• Bouquet garni (2 sprigs thyme, 1 bay leaf, and 2 sprigs basil tied together with butcher’s or kitchen twine)
  • 1 tablespoon store-bought or homemade tomato paste
  • 3 cups chicken stock or vegetable broth, preferably homemade
  • Store-bought or homemade hot sauce, to taste
  • Celery salt, to taste
  • Coarse salt and freshly ground white pepper
  • 1/3 cup feta cheese, preferably barrel aged, crumbled
  • 1/3 cup black Taggiasche (Ligurian) or Niçoise olives, pitted and roughly chopped
  • 12 basil leaves, julienned


To make the chilled tomato soup, bring a large pot of water to a boil. With a sharp knife, make an “X” in the bottom of each tomato. Plunge the tomatoes into the water and cook for 1 minute. Drain and set aside until cool enough to handle. Using your fingertips, slip off and discard the skins and remove the seeds. Roughly chop the tomatoes and place them in a bowl along with their juices.

Heat the oil in a large pot over medium heat. Add the onion, leek, fennel, celery, red pepper, garlic, and bouquet garni. Cook, stirring occasionally, until the vegetables are softened, about 15 minutes. Reduce the heat to medium-low, stir in the tomato paste, and cook for another 2 minutes. Add the chicken or vegetable broth, bring to a boil, and simmer for 20 minutes. Add the chopped tomatoes and their juices, return to a boil, then lower the heat and gently simmer for 5 minutes. Remove from the heat and let cool. Transfer to a large bowl, cover, and refrigerate until cold, 1 to 2 hours.

Remove and discard the bouquet garni. Purée the soup in a food processor or blender, working in batches if necessary, until smooth. (You’ll have about 7 cups.) Season to taste with hot sauce, celery salt, and salt and pepper. Cover and chill until ready to serve. (The soup will keep in the refrigerator, tightly covered, for up to a few days.)

To serve, ladle the soup into individual bowls or one large serving bowl and garnish with the feta, olives, basil, a few chopped tomatoes or halved Sun Gold tomatoes, and a drizzle of olive oil.

Recipe Testers' Reviews

Julie T.

This recipe would be AMAZING for a spring or summer brunch! The ingredients were very easy to find. Although tomatoes weren’t quite in season when I made this, if they were, this soup would be one to drool over! The fennel, the olives, the cheese all danced in perfect unison! I used homemade chicken broth, which truly does make a huge difference. It would be an injustice to make this soup with a broth that tastes like boiled salted water. Also, celery salt can be overpowering, so I would caution the novice cook about this as well.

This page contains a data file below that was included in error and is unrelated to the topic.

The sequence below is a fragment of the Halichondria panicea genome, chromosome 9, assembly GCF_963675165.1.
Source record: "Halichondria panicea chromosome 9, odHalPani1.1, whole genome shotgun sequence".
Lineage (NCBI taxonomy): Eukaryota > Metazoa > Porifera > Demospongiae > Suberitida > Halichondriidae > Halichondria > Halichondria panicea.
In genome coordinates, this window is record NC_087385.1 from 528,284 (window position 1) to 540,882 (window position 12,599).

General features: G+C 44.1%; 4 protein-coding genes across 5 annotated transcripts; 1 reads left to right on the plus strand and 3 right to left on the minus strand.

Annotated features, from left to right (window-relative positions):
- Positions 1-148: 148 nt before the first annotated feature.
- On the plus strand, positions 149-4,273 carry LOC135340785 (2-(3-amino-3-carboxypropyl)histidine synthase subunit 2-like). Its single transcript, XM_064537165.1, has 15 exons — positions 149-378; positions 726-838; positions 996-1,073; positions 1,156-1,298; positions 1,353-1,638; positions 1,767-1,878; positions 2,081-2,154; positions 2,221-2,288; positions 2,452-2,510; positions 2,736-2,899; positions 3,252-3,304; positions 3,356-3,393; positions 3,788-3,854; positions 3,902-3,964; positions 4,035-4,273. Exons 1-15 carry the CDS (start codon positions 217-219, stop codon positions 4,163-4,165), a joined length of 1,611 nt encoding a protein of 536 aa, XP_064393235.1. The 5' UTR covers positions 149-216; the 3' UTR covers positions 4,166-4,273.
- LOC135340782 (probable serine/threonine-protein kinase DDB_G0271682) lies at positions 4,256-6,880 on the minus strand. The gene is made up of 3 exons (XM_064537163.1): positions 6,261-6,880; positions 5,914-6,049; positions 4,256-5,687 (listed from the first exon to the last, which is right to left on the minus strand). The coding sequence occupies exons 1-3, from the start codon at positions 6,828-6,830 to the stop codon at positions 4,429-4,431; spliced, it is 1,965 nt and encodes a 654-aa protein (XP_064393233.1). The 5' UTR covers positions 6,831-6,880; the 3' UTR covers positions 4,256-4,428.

Chiyo Ueyama

The weekend weather looked good for the first time in weeks. I wanted to ditch cooking and work in the garden until dusk. Well, this recipe became a perfect “accomplice” in the weekend game plan. I made it on Friday and chilled it overnight. After a day of hard work in the yard, I had the soup with avocado salad (just avocado slices with balsamic vinaigrette) for dinner—light and refreshing. Score the skin of the tomatoes before dipping them in boiling water it makes peeling a breeze.

Jo Ann Brown

This weekend ended up being hotter and way more humid then predicted. I was grilling up some big, thick pork chops and I was melting in the heat. When I finally sat down to eat, I didn’t have much of an appetite. I had prepared this chilled soup in the morning, and when we sat down to dinner on the patio, it was our first course. WOW! After that first spoonful, my core instantly cooled down and the 30 minutes I just spent preparing dinner was washed away into a refreshing harmony of vegetables. It was the perfect start for the rest of our grilled dinner.